Roll out the red carpet. Focus the cameras. Ready the champagne. It's time for Bleacher Report's 2017 Midseason Major League Baseball Awards. There's no time like the All-Star break for such a venture, and there are candidates and categories aplenty. There's room for 10 in this space. For both the American League and the National League, the awards will cover: Comeback Player of the Year, Manag...
Roll out the red carpet. Focus the cameras. Ready the champagne.
It's time for Bleacher Report's 2017 Midseason Major League Baseball awards!
There's no time like the All-Star break for such a venture, and there are candidates and categories aplenty. There's room for 10 in this space. For the American League and the National League, it will cover: Comeback Player of the Year, Manager of the Year, Rookie of the Year, Cy Young and Most Valuable Player.
It's a data-rich environment out there, so statistics had a big hand in selecting the winners. But also, a few good, old-fashioned judgement calls were made.
Let's get to it.
The heart says Michael Brantley, who's recovered from all sorts of shoulder trouble to hit .304.
But the head says Logan Morrison, who's finally the player he was supposed to be.
Through 85 games with the Tampa Bay Rays, the 29-year-old has a .931 OPS and 24 home runs. He may have been shut out of the All-Star Game, but his 2.9 wins above replacement lead all AL first basemen.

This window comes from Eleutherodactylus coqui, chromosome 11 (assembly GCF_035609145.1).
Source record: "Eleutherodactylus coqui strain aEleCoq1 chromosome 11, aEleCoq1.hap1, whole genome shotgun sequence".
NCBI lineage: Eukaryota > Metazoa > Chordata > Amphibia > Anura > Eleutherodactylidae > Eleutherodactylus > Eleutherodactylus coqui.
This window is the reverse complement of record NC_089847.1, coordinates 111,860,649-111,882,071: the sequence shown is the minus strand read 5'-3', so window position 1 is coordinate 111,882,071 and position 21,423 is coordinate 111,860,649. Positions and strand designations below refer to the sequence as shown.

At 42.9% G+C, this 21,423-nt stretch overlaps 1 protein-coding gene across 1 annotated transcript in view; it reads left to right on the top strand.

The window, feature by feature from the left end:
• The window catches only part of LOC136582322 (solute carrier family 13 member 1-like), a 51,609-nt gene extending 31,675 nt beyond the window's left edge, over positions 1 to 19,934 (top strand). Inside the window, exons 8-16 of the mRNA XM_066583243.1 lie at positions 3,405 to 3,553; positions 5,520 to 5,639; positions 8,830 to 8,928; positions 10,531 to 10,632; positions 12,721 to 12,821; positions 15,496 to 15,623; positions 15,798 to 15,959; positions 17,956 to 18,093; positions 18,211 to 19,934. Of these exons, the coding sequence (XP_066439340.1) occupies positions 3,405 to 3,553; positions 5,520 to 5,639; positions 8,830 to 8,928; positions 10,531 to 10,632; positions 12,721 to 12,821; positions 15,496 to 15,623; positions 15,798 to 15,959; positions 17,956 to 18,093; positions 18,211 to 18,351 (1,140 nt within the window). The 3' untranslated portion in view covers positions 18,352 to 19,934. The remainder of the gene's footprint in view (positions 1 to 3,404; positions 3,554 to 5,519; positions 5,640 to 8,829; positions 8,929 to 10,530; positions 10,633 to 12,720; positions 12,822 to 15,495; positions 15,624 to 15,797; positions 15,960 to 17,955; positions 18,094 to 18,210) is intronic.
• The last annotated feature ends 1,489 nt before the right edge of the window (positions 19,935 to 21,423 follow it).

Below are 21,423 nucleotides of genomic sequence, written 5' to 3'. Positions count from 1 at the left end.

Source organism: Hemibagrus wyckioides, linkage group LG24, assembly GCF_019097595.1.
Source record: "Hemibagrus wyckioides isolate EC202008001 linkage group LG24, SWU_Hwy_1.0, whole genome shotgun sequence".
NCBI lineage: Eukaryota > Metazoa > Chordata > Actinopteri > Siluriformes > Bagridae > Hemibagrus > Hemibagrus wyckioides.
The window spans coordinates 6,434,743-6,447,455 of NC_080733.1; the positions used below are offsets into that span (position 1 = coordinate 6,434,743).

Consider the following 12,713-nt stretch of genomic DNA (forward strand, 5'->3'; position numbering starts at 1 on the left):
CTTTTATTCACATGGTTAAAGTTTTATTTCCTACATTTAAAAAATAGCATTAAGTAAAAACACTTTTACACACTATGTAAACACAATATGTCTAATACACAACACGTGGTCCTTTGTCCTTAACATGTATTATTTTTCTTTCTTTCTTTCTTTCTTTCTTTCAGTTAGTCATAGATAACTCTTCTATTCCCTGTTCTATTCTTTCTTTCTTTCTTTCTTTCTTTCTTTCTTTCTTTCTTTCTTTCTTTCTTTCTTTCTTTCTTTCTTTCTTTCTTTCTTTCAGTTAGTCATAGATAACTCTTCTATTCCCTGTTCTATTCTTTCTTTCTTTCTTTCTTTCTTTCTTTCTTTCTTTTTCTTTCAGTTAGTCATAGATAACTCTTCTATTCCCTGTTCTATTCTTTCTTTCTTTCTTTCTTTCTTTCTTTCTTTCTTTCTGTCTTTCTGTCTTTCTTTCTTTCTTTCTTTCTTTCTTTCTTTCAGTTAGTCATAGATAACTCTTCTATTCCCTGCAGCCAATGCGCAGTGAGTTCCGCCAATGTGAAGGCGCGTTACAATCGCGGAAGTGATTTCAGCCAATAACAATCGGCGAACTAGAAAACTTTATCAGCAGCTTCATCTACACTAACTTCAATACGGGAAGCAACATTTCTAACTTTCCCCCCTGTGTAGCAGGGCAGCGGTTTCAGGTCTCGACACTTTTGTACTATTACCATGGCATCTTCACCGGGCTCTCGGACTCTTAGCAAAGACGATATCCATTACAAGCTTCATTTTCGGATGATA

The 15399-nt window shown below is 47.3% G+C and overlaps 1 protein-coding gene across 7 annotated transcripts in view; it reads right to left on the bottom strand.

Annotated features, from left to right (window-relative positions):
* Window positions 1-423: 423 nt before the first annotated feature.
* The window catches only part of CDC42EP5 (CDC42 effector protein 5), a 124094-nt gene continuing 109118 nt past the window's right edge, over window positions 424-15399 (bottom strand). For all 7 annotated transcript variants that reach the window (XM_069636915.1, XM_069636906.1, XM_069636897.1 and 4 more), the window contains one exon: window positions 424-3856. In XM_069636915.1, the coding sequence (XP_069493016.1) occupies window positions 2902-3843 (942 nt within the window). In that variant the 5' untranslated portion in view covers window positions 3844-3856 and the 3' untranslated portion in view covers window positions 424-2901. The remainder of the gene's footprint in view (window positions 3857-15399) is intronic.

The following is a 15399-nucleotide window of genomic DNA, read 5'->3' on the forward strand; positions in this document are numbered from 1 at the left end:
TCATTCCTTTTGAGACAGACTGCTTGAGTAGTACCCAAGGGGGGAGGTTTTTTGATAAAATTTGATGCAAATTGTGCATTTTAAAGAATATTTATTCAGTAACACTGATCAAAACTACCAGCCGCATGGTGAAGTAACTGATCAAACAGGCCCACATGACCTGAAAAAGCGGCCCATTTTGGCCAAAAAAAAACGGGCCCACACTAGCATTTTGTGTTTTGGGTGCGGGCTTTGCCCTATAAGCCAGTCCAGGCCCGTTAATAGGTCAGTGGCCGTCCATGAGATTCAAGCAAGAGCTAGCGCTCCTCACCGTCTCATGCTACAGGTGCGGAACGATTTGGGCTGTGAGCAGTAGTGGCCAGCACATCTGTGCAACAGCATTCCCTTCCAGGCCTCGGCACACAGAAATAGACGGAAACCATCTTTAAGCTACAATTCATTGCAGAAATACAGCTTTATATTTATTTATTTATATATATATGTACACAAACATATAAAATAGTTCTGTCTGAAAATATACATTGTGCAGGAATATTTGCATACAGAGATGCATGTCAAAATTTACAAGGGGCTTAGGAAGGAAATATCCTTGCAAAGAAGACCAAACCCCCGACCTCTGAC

A time traveler from 2011 wouldn't be surprised to hear it. Morrison looked like a breakout star as a 23-year-old that year, hitting 23 bombs with a .787 OPS for the Florida Marlins.
But he devolved into a perennial disappointment between 2012 and 2016, accumulating only 1.1 WAR. Among players who played at least 500 games, only six did worse.
Morrison has always had power. What he needed was the right approach. His career-high 14.5 walk percentage isn't the only testimony for how far his has come.
"One thing about LoMo, you're going to get a really good at-bat," said Rays manager Kevin Cash, per Patrick Donnelly of MLB.com. "He's put himself in some positions to really impact us, from driving guys in and having quality at-bats."
With his mission accomplished, Morrison has gone from one of baseball's worst to one of baseball's best.
Honorable Mentions: Michael Brantley, Justin Smoak, Jason Vargas
Last year was the first of Zack Greinke's $206.5 million contract with the Arizona Diamondbacks. And it went terribly.
Injuries limited him to only 26 starts and 158.2 innings, and he wasn't effective when he could pitch. He posted a 4.37 ERA, his worst since all the way back in 2005.